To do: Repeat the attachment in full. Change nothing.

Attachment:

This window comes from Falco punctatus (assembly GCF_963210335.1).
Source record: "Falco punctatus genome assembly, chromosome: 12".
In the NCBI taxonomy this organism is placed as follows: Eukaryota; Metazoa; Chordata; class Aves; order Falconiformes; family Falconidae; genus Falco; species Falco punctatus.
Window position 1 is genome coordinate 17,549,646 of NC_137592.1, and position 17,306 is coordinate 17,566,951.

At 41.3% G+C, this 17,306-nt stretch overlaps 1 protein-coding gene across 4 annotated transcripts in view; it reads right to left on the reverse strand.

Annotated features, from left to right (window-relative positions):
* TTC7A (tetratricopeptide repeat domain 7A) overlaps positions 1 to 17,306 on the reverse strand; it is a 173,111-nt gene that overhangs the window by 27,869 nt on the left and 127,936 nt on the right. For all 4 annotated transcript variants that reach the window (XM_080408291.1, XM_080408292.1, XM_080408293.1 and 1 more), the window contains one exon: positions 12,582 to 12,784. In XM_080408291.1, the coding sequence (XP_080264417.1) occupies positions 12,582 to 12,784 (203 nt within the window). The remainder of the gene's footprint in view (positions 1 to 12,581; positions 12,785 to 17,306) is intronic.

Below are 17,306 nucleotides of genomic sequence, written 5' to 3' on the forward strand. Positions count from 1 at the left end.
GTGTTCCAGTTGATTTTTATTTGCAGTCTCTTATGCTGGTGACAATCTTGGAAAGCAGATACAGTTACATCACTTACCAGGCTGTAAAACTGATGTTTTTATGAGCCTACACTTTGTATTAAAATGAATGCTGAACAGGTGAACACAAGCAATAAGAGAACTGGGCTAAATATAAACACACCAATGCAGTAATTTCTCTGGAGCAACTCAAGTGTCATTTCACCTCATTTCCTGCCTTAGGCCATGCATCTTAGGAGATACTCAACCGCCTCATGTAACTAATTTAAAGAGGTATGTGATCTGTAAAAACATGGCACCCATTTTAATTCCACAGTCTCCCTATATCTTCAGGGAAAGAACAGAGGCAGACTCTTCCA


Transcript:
This window comes from Falco punctatus (assembly GCF_963210335.1).
Source record: "Falco punctatus genome assembly, chromosome: 12".
In the NCBI taxonomy this organism is placed as follows: Eukaryota; Metazoa; Chordata; class Aves; order Falconiformes; family Falconidae; genus Falco; species Falco punctatus.
Window position 1 is genome coordinate 17,549,646 of NC_137592.1, and position 17,306 is coordinate 17,566,951.

At 41.3% G+C, this 17,306-nt stretch overlaps 1 protein-coding gene across 4 annotated transcripts in view; it reads right to left on the reverse strand.

Annotated features, from left to right (window-relative positions):
* TTC7A (tetratricopeptide repeat domain 7A) overlaps positions 1 to 17,306 on the reverse strand; it is a 173,111-nt gene that overhangs the window by 27,869 nt on the left and 127,936 nt on the right. For all 4 annotated transcript variants that reach the window (XM_080408291.1, XM_080408292.1, XM_080408293.1 and 1 more), the window contains one exon: positions 12,582 to 12,784. In XM_080408291.1, the coding sequence (XP_080264417.1) occupies positions 12,582 to 12,784 (203 nt within the window). The remainder of the gene's footprint in view (positions 1 to 12,581; positions 12,785 to 17,306) is intronic.

Below are 17,306 nucleotides of genomic sequence, written 5' to 3' on the forward strand. Positions count from 1 at the left end.
GTGTTCCAGTTGATTTTTATTTGCAGTCTCTTATGCTGGTGACAATCTTGGAAAGCAGATACAGTTACATCACTTACCAGGCTGTAAAACTGATGTTTTTATGAGCCTACACTTTGTATTAAAATGAATGCTGAACAGGTGAACACAAGCAATAAGAGAACTGGGCTAAATATAAACACACCAATGCAGTAATTTCTCTGGAGCAACTCAAGTGTCATTTCACCTCATTTCCTGCCTTAGGCCATGCATCTTAGGAGATACTCAACCGCCTCATGTAACTAATTTAAAGAGGTATGTGATCTGTAAAAACATGGCACCCATTTTAATTCCACAGTCTCCCTATATCTTCAGGGAAAGAACAGAGGCAGACTCTTCCA